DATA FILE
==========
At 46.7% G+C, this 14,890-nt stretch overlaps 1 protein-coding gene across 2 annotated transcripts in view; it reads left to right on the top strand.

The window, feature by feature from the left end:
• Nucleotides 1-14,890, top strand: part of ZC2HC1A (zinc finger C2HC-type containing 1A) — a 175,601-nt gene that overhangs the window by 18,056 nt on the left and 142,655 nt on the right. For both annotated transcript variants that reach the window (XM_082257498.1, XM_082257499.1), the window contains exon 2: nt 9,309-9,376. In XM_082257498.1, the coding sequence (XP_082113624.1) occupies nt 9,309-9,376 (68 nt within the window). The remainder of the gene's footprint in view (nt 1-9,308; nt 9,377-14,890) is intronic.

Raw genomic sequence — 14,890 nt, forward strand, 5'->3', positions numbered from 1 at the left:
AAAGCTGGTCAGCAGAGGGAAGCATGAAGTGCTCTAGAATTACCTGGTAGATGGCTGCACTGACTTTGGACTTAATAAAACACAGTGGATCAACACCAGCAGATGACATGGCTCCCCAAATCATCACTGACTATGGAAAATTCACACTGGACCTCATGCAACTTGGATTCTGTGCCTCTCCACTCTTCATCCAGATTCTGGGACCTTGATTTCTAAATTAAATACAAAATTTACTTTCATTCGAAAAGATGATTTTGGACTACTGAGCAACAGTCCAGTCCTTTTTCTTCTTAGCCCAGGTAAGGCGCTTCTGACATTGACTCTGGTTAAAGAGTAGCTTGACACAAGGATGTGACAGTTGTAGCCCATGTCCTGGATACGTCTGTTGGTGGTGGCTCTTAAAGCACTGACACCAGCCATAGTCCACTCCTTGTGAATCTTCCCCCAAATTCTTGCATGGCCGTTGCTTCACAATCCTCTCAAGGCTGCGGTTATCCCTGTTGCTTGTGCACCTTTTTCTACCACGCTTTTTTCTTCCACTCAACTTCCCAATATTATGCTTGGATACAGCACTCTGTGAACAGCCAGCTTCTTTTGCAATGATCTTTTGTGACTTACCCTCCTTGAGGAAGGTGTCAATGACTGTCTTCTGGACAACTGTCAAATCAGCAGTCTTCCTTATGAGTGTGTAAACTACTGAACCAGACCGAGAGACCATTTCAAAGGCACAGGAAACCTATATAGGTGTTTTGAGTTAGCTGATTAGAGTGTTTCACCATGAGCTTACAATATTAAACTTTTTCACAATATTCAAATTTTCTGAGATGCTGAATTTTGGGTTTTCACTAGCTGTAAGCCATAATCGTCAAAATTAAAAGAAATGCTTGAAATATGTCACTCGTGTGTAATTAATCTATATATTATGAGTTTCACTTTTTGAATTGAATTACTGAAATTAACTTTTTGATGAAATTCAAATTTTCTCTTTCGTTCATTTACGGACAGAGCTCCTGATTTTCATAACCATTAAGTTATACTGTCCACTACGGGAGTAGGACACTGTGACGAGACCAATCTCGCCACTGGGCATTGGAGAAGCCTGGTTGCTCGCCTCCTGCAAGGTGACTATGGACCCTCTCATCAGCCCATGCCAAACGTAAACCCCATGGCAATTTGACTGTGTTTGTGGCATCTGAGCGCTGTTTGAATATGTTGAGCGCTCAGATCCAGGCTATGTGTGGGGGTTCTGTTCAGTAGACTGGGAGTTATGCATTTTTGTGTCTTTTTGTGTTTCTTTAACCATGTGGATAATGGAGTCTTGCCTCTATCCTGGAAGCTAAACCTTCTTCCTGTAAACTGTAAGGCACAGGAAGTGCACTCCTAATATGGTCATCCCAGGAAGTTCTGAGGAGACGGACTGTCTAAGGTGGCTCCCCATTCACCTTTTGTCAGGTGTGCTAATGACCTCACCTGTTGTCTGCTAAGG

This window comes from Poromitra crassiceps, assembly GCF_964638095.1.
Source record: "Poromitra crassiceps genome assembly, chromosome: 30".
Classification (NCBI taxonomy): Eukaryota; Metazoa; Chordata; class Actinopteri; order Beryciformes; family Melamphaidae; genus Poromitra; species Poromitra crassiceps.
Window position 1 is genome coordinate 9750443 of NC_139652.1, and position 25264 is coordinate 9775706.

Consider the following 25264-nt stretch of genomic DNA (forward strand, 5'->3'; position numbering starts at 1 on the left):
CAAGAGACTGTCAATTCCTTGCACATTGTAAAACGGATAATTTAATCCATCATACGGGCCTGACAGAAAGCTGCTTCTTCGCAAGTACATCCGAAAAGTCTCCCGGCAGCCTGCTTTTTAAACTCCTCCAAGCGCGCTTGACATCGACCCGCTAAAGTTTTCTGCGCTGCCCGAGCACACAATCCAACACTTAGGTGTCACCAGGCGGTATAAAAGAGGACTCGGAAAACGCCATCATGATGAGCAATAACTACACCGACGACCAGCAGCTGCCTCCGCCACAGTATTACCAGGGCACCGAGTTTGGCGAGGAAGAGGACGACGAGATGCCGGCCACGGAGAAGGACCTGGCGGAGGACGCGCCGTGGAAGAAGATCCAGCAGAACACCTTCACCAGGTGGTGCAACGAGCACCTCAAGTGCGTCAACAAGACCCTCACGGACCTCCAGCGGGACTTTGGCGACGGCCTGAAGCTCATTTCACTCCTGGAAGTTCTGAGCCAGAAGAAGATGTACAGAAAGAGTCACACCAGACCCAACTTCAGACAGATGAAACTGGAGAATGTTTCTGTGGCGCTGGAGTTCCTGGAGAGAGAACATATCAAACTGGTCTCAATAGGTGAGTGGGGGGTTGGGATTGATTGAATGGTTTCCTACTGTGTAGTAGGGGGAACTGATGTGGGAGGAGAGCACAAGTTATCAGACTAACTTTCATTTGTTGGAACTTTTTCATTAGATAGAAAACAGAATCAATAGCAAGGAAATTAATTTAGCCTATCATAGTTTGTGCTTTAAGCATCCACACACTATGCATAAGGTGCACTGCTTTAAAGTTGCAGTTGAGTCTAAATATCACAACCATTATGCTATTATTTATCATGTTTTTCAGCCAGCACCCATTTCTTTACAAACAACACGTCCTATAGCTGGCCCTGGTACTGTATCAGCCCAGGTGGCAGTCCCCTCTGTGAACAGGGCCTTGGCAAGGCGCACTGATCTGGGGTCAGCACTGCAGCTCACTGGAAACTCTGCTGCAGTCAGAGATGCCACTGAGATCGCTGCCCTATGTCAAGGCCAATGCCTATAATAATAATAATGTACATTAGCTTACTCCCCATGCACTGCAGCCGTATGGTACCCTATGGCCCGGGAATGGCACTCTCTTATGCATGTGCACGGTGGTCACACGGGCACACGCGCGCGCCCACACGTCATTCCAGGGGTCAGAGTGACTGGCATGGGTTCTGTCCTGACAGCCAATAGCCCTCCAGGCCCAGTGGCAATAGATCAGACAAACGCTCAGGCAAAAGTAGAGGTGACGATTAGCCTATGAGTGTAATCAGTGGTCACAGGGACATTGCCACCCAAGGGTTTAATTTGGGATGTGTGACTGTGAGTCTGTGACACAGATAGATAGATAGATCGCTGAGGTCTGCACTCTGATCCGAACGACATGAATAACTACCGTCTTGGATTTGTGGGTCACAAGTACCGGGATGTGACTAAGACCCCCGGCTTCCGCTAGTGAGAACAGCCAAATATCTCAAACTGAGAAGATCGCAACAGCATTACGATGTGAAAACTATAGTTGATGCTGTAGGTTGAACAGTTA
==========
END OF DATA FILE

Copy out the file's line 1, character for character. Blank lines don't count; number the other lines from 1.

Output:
At 46.7% G+C, this 14,890-nt stretch overlaps 1 protein-coding gene across 2 annotated transcripts in view; it reads left to right on the top strand.